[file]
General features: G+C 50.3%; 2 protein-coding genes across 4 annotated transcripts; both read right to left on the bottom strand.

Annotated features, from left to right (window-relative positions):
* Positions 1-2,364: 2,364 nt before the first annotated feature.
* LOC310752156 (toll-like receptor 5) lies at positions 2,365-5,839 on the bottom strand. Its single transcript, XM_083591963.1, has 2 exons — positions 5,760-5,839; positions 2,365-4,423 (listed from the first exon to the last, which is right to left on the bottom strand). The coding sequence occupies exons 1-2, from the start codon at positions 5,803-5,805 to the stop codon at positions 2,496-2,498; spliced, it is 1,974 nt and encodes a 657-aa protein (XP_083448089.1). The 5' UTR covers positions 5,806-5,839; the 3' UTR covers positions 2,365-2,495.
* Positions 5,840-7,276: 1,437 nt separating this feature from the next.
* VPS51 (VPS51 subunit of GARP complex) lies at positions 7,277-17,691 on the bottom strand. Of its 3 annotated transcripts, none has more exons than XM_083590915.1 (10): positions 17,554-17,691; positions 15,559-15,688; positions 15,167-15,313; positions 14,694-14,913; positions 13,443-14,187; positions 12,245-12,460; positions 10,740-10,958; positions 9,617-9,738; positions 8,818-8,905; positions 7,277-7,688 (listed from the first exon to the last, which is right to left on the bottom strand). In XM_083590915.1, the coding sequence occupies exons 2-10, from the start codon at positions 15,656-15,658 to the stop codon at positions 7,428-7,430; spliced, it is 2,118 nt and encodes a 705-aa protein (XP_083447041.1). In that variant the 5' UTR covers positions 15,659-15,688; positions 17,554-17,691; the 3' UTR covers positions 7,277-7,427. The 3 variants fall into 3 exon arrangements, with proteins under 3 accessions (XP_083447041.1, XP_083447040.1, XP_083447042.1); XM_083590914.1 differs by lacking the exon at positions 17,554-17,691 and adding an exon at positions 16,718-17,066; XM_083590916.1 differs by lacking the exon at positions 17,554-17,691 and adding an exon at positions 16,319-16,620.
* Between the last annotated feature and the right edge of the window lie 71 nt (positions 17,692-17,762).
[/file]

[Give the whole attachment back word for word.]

General features: G+C 50.3%; 2 protein-coding genes across 4 annotated transcripts; both read right to left on the bottom strand.

Annotated features, from left to right (window-relative positions):
* Positions 1-2,364: 2,364 nt before the first annotated feature.
* LOC310752156 (toll-like receptor 5) lies at positions 2,365-5,839 on the bottom strand. Its single transcript, XM_083591963.1, has 2 exons — positions 5,760-5,839; positions 2,365-4,423 (listed from the first exon to the last, which is right to left on the bottom strand). The coding sequence occupies exons 1-2, from the start codon at positions 5,803-5,805 to the stop codon at positions 2,496-2,498; spliced, it is 1,974 nt and encodes a 657-aa protein (XP_083448089.1). The 5' UTR covers positions 5,806-5,839; the 3' UTR covers positions 2,365-2,495.
* Positions 5,840-7,276: 1,437 nt separating this feature from the next.
* VPS51 (VPS51 subunit of GARP complex) lies at positions 7,277-17,691 on the bottom strand. Of its 3 annotated transcripts, none has more exons than XM_083590915.1 (10): positions 17,554-17,691; positions 15,559-15,688; positions 15,167-15,313; positions 14,694-14,913; positions 13,443-14,187; positions 12,245-12,460; positions 10,740-10,958; positions 9,617-9,738; positions 8,818-8,905; positions 7,277-7,688 (listed from the first exon to the last, which is right to left on the bottom strand). In XM_083590915.1, the coding sequence occupies exons 2-10, from the start codon at positions 15,656-15,658 to the stop codon at positions 7,428-7,430; spliced, it is 2,118 nt and encodes a 705-aa protein (XP_083447041.1). In that variant the 5' UTR covers positions 15,659-15,688; positions 17,554-17,691; the 3' UTR covers positions 7,277-7,427. The 3 variants fall into 3 exon arrangements, with proteins under 3 accessions (XP_083447041.1, XP_083447040.1, XP_083447042.1); XM_083590914.1 differs by lacking the exon at positions 17,554-17,691 and adding an exon at positions 16,718-17,066; XM_083590916.1 differs by lacking the exon at positions 17,554-17,691 and adding an exon at positions 16,319-16,620.
* Between the last annotated feature and the right edge of the window lie 71 nt (positions 17,692-17,762).